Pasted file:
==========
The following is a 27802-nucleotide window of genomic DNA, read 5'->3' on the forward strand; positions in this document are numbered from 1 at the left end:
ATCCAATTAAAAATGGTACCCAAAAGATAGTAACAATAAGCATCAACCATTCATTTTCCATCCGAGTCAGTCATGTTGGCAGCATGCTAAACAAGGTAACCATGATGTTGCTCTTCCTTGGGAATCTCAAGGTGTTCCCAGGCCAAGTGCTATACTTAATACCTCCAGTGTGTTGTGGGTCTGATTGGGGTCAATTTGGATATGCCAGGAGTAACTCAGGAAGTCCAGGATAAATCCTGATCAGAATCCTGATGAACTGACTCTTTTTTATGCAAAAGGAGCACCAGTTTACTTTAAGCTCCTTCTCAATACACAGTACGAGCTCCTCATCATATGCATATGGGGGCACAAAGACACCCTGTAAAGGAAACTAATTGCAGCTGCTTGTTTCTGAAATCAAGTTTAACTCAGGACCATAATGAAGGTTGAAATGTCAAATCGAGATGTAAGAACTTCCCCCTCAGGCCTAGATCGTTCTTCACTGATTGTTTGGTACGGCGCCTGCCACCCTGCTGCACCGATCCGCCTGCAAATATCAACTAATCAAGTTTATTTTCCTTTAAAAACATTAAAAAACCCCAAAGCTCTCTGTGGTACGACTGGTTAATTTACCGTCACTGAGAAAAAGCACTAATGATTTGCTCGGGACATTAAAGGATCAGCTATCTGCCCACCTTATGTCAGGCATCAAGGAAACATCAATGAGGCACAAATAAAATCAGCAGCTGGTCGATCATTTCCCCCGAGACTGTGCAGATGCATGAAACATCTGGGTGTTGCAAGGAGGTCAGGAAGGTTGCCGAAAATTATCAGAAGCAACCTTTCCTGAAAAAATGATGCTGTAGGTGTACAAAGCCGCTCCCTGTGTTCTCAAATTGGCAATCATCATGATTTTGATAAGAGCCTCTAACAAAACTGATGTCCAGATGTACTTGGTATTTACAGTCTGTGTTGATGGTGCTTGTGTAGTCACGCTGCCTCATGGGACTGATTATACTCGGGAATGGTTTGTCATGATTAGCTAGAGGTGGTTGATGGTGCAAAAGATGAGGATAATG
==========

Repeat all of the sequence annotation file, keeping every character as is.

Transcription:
The following is a 27802-nucleotide window of genomic DNA, read 5'->3' on the forward strand; positions in this document are numbered from 1 at the left end:
ATCCAATTAAAAATGGTACCCAAAAGATAGTAACAATAAGCATCAACCATTCATTTTCCATCCGAGTCAGTCATGTTGGCAGCATGCTAAACAAGGTAACCATGATGTTGCTCTTCCTTGGGAATCTCAAGGTGTTCCCAGGCCAAGTGCTATACTTAATACCTCCAGTGTGTTGTGGGTCTGATTGGGGTCAATTTGGATATGCCAGGAGTAACTCAGGAAGTCCAGGATAAATCCTGATCAGAATCCTGATGAACTGACTCTTTTTTATGCAAAAGGAGCACCAGTTTACTTTAAGCTCCTTCTCAATACACAGTACGAGCTCCTCATCATATGCATATGGGGGCACAAAGACACCCTGTAAAGGAAACTAATTGCAGCTGCTTGTTTCTGAAATCAAGTTTAACTCAGGACCATAATGAAGGTTGAAATGTCAAATCGAGATGTAAGAACTTCCCCCTCAGGCCTAGATCGTTCTTCACTGATTGTTTGGTACGGCGCCTGCCACCCTGCTGCACCGATCCGCCTGCAAATATCAACTAATCAAGTTTATTTTCCTTTAAAAACATTAAAAAACCCCAAAGCTCTCTGTGGTACGACTGGTTAATTTACCGTCACTGAGAAAAAGCACTAATGATTTGCTCGGGACATTAAAGGATCAGCTATCTGCCCACCTTATGTCAGGCATCAAGGAAACATCAATGAGGCACAAATAAAATCAGCAGCTGGTCGATCATTTCCCCCGAGACTGTGCAGATGCATGAAACATCTGGGTGTTGCAAGGAGGTCAGGAAGGTTGCCGAAAATTATCAGAAGCAACCTTTCCTGAAAAAATGATGCTGTAGGTGTACAAAGCCGCTCCCTGTGTTCTCAAATTGGCAATCATCATGATTTTGATAAGAGCCTCTAACAAAACTGATGTCCAGATGTACTTGGTATTTACAGTCTGTGTTGATGGTGCTTGTGTAGTCACGCTGCCTCATGGGACTGATTATACTCGGGAATGGTTTGTCATGATTAGCTAGAGGTGGTTGATGGTGCAAAAGATGAGGATAATG